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31st January 2022

A state of knowledge overview of identified pathways of diffuse pollutants to the water environment

Front cover image Cover photographs: (Tramlines, soil erosion and sward lifter) courtesy of: Joanna Cloy and Nikki  Baggaley

Pathways of diffuse phosphorus and nitrogen pollution from agriculture to the water environment is complex and, sometimes, poorly understood. This report provides a review of the current state of knowledge of several plausible pathways: i) surface runoff and soil erosion, exacerbated by soil compaction and structural degradation ii) role of tramlines, iii) leaching through drain-flow and iv) hotspots that contribute greater than average pollutant loads due to the combined effect of land management intensity and soil properties. Focussing on Scotland we reviewed the relevant evidence for each of these pathways, their scale and extent, preventative measures and solutions to minimise pollutant losses, the costs and impacts on water quality associated with these preventative measures and solutions, as well as identifying key knowledge gaps and providing recommendations for future research.

Key findings from this overview concluded that standard agricultural practices are the main source of nitrogen and phosphorus pollution rather than poor nutrient management practices in Scotland. Spatial modelling showed that surface runoff and erosion are the principle source of phosphorus loss in arable soils while phosphorus loss through drains is also a key pathway, particularly in improved grasslands on soils with artificial drainage. Good soil nutrient management such as the use of a fertiliser plan linked to soil sampling for nutrient status and soil pH is a simple and cost-effective measure for minimising pollutant losses. Finally, it was found that more research is needed across all pathways and there are many knowledge gaps, particularly being able to quantify diffuse pollution from ‘hotspots’ in fields within Scottish catchments and our understanding of the impacts of recommended preventative measures and solutions on water quality.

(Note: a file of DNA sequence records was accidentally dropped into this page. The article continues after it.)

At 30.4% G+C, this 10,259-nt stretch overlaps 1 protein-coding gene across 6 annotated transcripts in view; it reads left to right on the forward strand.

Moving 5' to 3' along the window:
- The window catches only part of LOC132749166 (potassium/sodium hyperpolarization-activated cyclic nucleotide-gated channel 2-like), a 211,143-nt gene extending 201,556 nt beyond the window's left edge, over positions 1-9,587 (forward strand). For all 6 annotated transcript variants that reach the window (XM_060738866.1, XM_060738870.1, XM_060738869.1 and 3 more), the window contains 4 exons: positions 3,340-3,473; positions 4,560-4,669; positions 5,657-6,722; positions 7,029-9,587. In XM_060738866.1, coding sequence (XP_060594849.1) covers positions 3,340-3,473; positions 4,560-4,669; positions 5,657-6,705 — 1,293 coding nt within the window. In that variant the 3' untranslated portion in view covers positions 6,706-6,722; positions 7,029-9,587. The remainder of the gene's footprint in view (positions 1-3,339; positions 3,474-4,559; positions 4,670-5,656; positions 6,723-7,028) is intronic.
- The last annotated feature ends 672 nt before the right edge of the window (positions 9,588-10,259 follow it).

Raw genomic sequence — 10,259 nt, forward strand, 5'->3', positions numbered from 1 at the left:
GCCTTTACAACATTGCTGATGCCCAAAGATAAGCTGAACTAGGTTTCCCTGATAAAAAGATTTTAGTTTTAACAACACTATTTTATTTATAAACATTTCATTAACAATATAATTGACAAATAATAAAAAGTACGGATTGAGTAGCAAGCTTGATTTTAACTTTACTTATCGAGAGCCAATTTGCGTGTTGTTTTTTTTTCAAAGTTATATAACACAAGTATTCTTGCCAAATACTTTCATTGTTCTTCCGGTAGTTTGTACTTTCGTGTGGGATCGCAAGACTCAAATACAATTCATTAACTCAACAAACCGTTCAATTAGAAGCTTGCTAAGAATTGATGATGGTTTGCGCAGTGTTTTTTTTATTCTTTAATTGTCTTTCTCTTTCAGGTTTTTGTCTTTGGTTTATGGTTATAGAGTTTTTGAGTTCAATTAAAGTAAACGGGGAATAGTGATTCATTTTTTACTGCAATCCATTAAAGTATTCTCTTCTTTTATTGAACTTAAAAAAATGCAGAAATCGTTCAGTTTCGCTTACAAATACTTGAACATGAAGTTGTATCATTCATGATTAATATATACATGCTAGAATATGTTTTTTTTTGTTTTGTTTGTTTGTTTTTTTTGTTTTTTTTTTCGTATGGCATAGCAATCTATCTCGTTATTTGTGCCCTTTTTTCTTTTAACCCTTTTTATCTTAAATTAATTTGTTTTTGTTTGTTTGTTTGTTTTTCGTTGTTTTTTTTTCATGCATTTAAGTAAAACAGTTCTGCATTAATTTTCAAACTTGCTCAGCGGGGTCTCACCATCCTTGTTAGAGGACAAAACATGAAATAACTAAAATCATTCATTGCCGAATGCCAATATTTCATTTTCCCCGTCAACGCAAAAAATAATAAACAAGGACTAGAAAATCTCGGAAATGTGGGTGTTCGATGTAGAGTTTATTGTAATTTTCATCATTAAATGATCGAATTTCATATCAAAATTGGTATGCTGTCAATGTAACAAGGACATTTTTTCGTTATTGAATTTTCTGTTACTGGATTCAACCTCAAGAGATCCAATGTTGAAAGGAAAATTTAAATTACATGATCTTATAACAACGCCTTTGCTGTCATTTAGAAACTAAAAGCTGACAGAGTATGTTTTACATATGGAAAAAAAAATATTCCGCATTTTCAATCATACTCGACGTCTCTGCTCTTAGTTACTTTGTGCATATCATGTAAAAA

Knowledge transfer products, including a podcast and video featuring farmers, a technical video and information sheets, have also been produced to communicate key messages about good soil management practices to farmers and landowners. These can be accessed from the Farming and Water Scotland website